There’s no other destination like Iceland. I feel deep love for that country. It really leaves a mark. Iceland is fascinating, rugged, wild, surprising and a bit odd at times. Every now and then I get questions of what to see, do and experience in Iceland so I’ll share my tips. My compact Iceland guide, here you go.
Go to the nature
Being in nature is my meditation. So the unquestionable number one and first point is that go to the nature. The volcanoes, the glaciers, the lava fields and hot springs. The fjords, mountains, beaches with black stone, deep green valleys, puffins at the Westfjords and the whooshing sound of a waterfall when you walk into it. As I was staring at the waterfalls and breathing in the zesty and clear air I felt pure and undisputed happiness. Iceland gave me goose bumps.
Hiking is one activity worth doing; just remember to take proper hiking shoes as the terrain can be challenging. One peculiarity is that there are hardly any trees in Iceland. So you won’t be resting under a tree but you can take water from a glacier stream and of course admire the views that take your breath away. One beautiful hiking destination is the valley of Thórsmörk in the south: it is surrounded by glaciers and has a camping site and a village of wooden flats.
The fineness or awesomeness of Iceland is definitely in its nature. If you are not a nature person you might still be awestruck. But if you are looking for a city holiday, I would head somewhere else.
Rent a car or hitchhike. When travelling I prefer to be the master of my schedule and hence tourist busses don’t suite that well for me. I like to take detours and marvel at things for an indefinite amount of time.
Doing the Ring Road or Route 1 that goes around the country reveals the changing landscapes, the Seljalandsfoss waterfall, the strong and impressive desert-like views at the north-east and the Jökulsárlón glaciar river lagoon in the south-east, to name just a few. When you reach the west visit Látrabjarg, the westernmost point in Iceland. Lie on the ground near the bird cliff and watch the puffins and razorbills.
When circling the country you’ll find small fisher villages that seem almost deserted as there is no one walking on the streets. I’d reserve at least one week for the road trip.
Reykjavik is compact and picturesque and best explored by foot. Relax, reboot and socialize in a thermal pool (for example at Vesturbæjarlau, Hofsvallagata, 107 Reykjavík), buy some dried fish or works by Halldór Laxness from the Kolaportid Flea Market located in a big old warehouse (Tryggvagotu 19, Old Harbour), walk up the main shopping street Laugavegur, pop in a cute café and admire the personal style of the locals and go out and ask if you and your friend can join the table next to you; you just might end up in one of the epic parties of your life.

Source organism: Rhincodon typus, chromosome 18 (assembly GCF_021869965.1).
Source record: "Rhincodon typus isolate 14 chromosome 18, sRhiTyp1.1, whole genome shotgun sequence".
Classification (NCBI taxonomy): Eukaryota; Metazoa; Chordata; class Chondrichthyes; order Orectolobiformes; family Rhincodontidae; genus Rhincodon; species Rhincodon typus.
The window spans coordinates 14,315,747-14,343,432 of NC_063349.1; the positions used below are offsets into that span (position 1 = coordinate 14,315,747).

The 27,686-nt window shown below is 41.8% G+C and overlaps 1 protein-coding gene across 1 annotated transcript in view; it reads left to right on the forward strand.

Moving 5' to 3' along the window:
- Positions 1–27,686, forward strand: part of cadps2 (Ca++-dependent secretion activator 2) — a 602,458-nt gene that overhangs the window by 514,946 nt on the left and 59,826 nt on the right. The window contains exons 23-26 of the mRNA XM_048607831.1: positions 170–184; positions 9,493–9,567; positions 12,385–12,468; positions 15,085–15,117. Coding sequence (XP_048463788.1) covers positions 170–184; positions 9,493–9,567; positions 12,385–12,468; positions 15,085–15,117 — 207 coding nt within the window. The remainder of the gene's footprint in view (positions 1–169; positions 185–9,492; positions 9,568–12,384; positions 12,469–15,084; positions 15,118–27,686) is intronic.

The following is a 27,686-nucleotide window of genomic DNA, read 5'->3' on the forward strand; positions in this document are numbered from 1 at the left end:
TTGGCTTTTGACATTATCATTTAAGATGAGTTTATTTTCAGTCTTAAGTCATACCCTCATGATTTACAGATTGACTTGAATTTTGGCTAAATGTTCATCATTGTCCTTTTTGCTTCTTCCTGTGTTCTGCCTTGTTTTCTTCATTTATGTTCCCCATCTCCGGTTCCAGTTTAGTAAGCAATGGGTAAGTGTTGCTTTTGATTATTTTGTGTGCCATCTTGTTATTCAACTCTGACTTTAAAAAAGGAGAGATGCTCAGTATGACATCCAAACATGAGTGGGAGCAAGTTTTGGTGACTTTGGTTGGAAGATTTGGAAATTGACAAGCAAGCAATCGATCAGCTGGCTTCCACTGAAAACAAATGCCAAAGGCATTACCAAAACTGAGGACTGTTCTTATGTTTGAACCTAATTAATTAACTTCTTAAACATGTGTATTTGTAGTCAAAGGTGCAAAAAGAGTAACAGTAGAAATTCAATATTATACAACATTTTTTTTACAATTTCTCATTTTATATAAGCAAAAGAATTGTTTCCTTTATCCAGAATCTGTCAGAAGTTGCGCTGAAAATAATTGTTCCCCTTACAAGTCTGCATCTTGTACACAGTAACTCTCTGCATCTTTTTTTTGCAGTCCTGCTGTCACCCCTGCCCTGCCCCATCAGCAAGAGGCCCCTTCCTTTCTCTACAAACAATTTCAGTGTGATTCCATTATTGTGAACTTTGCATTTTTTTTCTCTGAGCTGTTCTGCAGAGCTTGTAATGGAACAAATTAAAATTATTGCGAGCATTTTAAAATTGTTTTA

Or have a hot dog at Bæjarins Beztu Pylsur, near the Kolaportid flea market. This hot dog stand has the reputation of an institution. In almost every big or great city there is a place where there’s a queue no matter when you go there. If you are nearby, it’s a proper snack.
Attend an international voluntary work camp
Now this tip is a bit different. You may end up helping in giving birth to a baby lamb on an Icelandic farm, find yourself preparing an Icelandic fish soup for forty people or doing something else you couldn’t have imagined beforehand. I can almost promise you that you’ll be in your discomfort zone from time to time and make friends for life. If you are interested, you can find more info for example from here: wf.is
Weather-wise, be prepared for anything
And I mean anything. The saying goes that there is no weather in Iceland. In one hour one can witness warming sweet sunshine, biting glacial winds and a harsh hailstorm – and all of this in July. So yeah, the weather can be a bit unstable. Nowhere else have I worn long johns for several days in a row in the summer. Which brings me to the next point…
Invest in a lopapeysa
Which is a super warm Icelandic woolly. There is a decorative circle design around the neck. The sweater is warm, light and beautiful, worth opening the purse.
What else? Take your camera, your Fjällraven backpack and long johns with you and go. Admire the fascinating language and everything. And take the detour. You’ll be spellbound.